Amazon founder Jeff Bezos and CEO Andy Jassy must testify in an ongoing Federal Trade Commission investigation into whether the company misled people into subscribing to Amazon Prime and other services, the agency said Wednesday.
The decision follows earlier claims by Amazon ( AMZN ) that FTC employees harassed the two men and imposed undue burdens on them. Amazon (AMZN) had petitioned the agency’s top officials asking them to intervene.
But agency commissioners said Amazon had not met the legal threshold to quash the civil subpoenas issued to the two men.
“Amazon provides no reason why the Commission should accept anything less than all the relevant testimony it can obtain from these two witnesses,” FTC Commissioner Christine Wilson wrote in Wednesday’s order.
In a statement, Amazon said it was “disappointed but not surprised that the FTC largely declined to rule against itself, but we are pleased that the agency has supported its broadest requests and will allow witnesses to choose their own counsel.”
“Amazon has cooperated with the FTC throughout the investigation and has already produced tens of thousands of pages of documents,” the company said. “We are committed to engaging constructively with FTC staff, but we remain concerned that the latest requests are overly broad and unnecessarily burdensome, and we will explore all of our options.”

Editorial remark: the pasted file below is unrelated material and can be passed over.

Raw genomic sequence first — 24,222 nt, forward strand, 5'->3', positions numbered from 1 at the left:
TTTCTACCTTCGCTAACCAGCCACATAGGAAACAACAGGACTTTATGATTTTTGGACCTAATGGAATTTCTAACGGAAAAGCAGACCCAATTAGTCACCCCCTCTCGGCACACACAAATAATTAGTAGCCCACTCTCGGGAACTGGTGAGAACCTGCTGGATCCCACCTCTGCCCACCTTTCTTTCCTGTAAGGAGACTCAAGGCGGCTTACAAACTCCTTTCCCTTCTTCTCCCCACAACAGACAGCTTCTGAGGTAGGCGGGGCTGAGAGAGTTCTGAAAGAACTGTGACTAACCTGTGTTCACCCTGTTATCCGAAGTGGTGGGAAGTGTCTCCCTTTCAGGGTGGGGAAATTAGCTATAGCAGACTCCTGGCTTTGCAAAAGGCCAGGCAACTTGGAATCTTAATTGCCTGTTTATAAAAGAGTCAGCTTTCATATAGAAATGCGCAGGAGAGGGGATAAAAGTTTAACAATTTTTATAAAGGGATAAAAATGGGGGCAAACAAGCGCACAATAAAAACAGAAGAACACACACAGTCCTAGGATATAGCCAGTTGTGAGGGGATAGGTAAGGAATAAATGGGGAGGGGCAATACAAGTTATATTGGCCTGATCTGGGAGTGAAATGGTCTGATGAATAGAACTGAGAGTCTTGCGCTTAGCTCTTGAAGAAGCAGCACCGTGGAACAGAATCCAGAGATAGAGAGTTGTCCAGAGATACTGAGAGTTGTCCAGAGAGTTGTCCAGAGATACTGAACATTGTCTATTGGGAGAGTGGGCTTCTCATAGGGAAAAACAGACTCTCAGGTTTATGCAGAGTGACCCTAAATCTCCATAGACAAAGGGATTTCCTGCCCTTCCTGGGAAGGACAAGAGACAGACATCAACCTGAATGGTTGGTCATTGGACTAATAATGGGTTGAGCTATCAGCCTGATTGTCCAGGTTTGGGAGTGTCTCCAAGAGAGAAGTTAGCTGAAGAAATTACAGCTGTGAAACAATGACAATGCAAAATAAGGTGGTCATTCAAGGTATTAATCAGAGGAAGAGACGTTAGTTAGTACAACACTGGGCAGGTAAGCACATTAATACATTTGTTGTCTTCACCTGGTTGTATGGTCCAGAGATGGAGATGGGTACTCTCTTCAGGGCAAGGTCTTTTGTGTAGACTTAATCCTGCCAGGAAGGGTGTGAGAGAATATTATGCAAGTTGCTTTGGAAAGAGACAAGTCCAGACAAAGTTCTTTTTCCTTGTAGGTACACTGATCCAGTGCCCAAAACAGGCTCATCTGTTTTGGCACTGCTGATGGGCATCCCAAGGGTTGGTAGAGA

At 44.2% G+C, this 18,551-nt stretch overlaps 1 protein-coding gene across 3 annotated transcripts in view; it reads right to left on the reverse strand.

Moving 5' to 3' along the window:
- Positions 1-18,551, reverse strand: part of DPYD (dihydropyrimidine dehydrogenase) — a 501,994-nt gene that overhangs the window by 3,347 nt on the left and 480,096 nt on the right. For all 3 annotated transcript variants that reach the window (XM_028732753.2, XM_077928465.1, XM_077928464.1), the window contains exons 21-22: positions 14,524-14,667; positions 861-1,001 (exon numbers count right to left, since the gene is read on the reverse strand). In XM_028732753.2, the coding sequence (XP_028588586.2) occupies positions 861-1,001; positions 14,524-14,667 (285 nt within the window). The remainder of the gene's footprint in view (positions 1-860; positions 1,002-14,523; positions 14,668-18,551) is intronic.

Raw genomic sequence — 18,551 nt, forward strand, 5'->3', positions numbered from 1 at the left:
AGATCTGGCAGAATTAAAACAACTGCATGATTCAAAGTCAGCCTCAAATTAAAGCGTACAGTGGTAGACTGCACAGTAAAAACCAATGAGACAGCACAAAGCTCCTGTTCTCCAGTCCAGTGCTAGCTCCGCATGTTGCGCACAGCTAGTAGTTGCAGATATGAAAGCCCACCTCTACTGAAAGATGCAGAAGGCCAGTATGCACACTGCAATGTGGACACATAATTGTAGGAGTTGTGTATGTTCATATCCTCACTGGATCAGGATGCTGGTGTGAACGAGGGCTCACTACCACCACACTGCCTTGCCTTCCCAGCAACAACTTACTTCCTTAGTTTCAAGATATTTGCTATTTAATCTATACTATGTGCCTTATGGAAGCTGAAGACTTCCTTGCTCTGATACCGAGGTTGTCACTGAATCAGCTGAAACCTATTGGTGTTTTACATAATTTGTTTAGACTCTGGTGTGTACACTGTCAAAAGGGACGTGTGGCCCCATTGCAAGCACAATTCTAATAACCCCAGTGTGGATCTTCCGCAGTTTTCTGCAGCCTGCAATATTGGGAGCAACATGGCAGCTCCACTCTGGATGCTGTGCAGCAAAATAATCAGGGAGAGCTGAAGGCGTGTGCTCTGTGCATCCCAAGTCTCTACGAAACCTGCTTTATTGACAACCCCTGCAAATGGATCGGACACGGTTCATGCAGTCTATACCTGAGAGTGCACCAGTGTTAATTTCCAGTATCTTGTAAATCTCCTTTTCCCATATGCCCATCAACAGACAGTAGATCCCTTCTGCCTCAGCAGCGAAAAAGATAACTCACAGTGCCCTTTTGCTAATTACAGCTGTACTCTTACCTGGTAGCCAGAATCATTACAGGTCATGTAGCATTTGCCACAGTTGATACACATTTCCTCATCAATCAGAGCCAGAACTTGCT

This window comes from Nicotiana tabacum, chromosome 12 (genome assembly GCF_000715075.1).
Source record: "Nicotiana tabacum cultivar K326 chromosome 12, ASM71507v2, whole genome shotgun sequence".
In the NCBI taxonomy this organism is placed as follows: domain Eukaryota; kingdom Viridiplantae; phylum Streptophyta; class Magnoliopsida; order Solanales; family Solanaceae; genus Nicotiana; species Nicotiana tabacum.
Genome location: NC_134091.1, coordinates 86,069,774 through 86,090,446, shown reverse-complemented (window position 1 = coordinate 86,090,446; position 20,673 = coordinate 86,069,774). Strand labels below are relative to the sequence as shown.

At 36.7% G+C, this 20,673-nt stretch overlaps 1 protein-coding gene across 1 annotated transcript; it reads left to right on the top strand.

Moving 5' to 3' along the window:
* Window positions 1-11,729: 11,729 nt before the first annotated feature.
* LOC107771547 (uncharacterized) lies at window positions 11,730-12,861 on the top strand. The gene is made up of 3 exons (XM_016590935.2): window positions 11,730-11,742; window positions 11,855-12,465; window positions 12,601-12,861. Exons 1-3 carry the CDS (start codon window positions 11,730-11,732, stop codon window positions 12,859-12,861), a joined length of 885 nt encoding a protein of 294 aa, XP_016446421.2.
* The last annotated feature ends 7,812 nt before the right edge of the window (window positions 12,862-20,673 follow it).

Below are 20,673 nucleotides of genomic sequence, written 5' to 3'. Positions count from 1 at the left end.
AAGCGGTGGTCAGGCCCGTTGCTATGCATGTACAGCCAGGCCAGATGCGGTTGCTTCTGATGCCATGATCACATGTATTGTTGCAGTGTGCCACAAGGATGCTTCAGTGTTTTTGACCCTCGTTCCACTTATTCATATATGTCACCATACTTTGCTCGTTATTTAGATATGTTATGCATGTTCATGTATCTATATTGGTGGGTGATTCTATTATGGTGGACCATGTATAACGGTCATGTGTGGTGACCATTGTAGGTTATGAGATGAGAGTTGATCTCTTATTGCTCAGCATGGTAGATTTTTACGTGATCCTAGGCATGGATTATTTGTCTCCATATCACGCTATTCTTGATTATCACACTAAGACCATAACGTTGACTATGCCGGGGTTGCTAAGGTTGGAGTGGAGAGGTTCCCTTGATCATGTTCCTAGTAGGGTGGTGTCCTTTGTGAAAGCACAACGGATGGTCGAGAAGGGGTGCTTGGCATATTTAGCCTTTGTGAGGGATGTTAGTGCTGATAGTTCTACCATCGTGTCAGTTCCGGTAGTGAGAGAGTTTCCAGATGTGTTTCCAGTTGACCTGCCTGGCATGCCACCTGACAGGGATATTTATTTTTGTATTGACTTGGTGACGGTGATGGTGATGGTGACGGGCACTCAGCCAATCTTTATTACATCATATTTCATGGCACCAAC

The demand that Amazon’s most powerful leaders testify before the FTC underscores the depth and breadth of the agency’s investigation, which covers a wide range of Amazon services.
It began in March 2021 as an investigation into Amazon Prime, and whether Amazon automatically enrolled consumers in the program without their consent. The probe has since expanded to include nearly half a dozen Amazon services, including Audible, Amazon Music, Kindle Unlimited and Subscribe & Save.
The expanded probe came after a Business Insider article reported that some within Amazon itself were concerned about whether the company’s customer acquisition and retention practices could be “deliberately confusing.”
Amazon has said that after providing thousands of documents related to the Prime investigation, the FTC’s request for further information is unreasonably broad. Compliance with the request would, among other things, require an interview with a large number of other employees to find the relevant information, it says.
Amazon also argued in its petition that Bezos and Jassy don’t have to testify because other officials would be more likely to have the kind of specific knowledge the FTC is seeking.